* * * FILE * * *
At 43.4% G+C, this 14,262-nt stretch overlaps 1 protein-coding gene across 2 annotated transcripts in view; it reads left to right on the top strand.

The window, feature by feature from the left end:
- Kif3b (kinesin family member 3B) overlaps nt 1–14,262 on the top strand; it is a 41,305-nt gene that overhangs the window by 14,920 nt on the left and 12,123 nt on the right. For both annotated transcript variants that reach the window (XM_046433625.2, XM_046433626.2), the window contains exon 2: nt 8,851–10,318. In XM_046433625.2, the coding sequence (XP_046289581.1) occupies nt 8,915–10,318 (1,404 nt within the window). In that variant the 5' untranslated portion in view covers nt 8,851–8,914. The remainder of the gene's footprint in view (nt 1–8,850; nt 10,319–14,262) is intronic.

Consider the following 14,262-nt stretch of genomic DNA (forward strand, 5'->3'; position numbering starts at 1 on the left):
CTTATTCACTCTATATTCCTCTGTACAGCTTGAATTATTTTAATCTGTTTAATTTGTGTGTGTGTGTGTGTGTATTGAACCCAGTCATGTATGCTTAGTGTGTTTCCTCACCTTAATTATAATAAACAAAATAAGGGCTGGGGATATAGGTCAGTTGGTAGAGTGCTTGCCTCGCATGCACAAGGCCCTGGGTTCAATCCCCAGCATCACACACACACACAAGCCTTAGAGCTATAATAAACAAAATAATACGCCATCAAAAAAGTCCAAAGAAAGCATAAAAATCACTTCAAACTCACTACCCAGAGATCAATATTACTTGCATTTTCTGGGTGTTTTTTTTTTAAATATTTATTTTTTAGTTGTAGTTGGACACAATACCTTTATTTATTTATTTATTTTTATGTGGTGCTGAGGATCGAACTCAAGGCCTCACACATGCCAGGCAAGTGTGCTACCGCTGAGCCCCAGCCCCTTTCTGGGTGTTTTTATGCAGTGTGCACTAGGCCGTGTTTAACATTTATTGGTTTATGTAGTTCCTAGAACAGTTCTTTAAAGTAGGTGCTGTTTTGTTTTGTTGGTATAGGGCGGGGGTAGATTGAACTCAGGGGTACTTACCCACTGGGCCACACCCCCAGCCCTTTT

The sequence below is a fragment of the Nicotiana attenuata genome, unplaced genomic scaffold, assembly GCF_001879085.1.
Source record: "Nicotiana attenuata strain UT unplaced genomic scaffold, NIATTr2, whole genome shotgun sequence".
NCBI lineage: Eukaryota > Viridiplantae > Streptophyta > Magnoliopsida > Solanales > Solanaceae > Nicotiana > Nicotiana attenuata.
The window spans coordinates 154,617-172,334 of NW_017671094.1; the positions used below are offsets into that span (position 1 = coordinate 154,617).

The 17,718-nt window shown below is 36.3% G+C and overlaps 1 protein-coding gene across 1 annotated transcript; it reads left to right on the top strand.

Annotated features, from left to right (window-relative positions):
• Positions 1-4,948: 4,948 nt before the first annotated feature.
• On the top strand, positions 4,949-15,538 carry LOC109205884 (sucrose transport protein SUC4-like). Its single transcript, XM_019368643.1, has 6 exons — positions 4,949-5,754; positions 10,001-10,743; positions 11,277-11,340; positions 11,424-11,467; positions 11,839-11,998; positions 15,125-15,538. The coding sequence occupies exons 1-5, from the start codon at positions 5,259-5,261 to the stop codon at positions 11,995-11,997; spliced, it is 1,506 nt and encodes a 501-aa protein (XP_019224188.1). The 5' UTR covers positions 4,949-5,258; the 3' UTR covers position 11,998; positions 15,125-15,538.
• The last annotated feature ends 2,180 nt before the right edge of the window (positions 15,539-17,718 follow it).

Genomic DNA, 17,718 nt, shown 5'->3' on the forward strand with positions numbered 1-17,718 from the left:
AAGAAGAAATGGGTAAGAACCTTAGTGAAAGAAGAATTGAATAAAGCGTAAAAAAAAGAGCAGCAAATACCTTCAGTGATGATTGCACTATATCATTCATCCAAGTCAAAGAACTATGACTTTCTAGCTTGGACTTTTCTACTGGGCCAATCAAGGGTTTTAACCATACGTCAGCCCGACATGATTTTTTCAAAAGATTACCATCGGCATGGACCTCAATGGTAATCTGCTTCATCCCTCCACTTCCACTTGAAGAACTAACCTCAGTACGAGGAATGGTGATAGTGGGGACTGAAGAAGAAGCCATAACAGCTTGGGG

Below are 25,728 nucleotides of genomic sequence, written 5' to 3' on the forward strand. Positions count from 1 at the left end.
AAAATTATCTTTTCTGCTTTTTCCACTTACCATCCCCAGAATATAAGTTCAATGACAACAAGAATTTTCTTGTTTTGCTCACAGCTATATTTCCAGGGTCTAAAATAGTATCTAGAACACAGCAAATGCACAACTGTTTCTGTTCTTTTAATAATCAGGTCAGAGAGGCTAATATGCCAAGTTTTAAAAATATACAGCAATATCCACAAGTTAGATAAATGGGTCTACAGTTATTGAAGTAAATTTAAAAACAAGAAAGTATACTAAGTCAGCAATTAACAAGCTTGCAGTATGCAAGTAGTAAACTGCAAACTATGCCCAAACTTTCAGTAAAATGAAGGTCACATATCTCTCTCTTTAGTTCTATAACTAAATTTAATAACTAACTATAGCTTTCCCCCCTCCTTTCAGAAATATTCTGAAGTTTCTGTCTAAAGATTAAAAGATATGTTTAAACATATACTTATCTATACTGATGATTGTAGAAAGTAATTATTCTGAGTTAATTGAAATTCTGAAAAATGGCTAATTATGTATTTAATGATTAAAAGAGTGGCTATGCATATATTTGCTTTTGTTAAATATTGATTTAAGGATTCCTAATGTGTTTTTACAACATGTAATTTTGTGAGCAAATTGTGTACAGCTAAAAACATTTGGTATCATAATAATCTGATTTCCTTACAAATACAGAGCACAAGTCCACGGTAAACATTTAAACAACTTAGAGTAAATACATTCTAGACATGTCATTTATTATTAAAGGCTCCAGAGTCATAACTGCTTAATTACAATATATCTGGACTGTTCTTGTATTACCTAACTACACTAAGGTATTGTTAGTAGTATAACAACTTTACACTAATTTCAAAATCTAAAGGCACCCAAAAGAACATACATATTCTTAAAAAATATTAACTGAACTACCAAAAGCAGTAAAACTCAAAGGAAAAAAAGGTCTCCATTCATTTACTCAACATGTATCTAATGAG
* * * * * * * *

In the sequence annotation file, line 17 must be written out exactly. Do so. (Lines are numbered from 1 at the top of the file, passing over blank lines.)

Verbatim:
Below are 25,728 nucleotides of genomic sequence, written 5' to 3' on the forward strand. Positions count from 1 at the left end.